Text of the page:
The U.S. has recently witnessed a new era in medicine with the approval of the first treatment produced using gene therapy: Kymriah® (Tisagenlecleucel). Kymriah is the first of the chimeric antigen receptor T-cell (CAR-T) products approved, with Novartis ending a multi-year race to be first-to-market among the CAR-T products. Three months later, coming in a close second in this race is Yescarta® (Axicabtagene Ciloleucel), developed by Kite (who was recently acquired by Gilead).
These treatments are provocative given the scientific elegance and remarkable efficacy, offset by significant safety concerns and an enormous price tag – US$475,000 for Kymriah and US$373,000 for Yescarta. Here we draw on available information about Kymriah and Yescarta, along with our own operational experience with CAR-T therapies to debate one question: are they worth the hype?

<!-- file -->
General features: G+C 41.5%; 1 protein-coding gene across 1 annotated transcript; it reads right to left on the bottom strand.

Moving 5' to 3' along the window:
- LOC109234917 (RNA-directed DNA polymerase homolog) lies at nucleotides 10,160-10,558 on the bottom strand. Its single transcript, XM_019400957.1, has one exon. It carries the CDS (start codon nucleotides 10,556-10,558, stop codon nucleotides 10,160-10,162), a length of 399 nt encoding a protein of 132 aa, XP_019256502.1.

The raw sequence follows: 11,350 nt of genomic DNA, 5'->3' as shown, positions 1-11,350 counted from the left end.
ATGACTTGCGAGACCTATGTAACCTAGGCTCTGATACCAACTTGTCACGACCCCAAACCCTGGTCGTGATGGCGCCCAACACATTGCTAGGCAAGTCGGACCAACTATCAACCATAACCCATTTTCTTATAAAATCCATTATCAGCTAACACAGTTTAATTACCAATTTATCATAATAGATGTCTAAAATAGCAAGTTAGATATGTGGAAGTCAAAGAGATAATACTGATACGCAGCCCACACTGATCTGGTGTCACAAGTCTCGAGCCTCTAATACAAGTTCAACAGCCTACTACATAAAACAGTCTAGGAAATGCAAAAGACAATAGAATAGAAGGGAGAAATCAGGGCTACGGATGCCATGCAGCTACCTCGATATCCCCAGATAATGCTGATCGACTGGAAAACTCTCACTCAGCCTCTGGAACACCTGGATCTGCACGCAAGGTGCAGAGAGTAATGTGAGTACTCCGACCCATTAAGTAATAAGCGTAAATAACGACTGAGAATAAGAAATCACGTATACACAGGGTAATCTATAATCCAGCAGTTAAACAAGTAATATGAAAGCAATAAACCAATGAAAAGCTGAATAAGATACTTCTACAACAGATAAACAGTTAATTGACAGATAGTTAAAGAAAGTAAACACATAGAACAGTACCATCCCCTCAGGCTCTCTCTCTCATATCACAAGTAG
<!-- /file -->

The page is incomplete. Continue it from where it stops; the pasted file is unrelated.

Each dose of a CAR-T treatment is entirely unique, and specific to the patient receiving it. The treatment is custom manufactured per patient, starting by harvesting some of the patient’s own cells. These cells are shipped to a manufacturing facility, and over an approximate three-week manufacturing process, they are sorted, genetically modified, and grown to a predefined volume or dose. The genetic modification uses a viral-based gene therapy process where a new protein is inserted into the patient’s T-cells to allow those cells to recognize the “CD19” protein on the surface of the leukemic B-cells in the patient’s body.